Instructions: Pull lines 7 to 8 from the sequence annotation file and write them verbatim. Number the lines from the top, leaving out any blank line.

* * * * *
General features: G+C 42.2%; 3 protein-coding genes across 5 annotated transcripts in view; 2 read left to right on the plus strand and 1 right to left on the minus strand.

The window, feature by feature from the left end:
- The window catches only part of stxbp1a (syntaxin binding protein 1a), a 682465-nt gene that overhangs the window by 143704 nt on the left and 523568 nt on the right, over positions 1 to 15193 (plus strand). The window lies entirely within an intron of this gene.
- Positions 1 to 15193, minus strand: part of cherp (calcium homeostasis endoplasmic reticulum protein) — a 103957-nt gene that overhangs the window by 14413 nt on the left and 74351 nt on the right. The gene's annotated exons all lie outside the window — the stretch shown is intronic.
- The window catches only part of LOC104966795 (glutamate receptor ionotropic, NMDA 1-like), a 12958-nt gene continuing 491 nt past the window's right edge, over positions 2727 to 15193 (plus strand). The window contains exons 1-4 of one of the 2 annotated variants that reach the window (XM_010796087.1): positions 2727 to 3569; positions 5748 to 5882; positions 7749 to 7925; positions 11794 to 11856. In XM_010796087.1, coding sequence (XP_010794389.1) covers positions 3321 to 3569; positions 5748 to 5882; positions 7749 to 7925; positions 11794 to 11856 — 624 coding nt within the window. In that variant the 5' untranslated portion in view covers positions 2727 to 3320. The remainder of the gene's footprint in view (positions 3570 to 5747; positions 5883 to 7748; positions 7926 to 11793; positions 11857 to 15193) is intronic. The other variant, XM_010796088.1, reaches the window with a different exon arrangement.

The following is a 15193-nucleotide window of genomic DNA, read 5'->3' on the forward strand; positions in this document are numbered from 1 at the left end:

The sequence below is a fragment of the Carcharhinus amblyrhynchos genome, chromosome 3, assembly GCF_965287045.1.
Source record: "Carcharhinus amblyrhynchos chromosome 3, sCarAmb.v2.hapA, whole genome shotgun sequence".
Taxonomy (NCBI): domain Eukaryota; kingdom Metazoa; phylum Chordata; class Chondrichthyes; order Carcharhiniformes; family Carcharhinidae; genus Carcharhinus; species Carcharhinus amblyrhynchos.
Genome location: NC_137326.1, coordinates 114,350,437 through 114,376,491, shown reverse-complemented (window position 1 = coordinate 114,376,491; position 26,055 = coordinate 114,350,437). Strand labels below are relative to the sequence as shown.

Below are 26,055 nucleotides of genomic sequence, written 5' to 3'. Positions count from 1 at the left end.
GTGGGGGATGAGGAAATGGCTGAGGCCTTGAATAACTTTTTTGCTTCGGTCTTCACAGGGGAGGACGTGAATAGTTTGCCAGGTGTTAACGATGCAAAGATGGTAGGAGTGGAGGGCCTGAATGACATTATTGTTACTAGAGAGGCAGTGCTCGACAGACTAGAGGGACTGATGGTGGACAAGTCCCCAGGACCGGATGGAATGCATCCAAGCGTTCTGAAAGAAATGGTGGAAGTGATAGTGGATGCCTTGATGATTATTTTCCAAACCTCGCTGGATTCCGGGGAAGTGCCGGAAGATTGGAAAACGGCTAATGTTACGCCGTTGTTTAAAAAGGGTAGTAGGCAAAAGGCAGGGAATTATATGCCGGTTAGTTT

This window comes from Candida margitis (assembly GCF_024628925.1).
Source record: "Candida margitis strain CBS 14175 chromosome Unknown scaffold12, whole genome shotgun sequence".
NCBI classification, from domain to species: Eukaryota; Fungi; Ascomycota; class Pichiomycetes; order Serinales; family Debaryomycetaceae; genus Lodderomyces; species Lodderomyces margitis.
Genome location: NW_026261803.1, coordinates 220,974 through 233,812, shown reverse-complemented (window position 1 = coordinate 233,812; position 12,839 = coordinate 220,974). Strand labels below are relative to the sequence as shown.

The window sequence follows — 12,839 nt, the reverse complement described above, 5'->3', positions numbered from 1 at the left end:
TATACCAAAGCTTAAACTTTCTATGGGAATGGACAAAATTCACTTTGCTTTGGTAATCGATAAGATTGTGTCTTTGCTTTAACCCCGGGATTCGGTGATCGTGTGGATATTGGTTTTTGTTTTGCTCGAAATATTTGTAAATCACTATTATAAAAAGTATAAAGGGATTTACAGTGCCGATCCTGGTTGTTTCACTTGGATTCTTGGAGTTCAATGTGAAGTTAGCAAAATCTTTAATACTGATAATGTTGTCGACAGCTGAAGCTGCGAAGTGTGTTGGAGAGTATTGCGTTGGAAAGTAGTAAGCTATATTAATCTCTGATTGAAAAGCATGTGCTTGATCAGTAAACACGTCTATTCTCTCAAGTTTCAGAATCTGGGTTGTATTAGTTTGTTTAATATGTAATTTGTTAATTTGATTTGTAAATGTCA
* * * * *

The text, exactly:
The sequence below is a fragment of the Carcharhinus amblyrhynchos genome, chromosome 3, assembly GCF_965287045.1.
Source record: "Carcharhinus amblyrhynchos chromosome 3, sCarAmb.v2.hapA, whole genome shotgun sequence".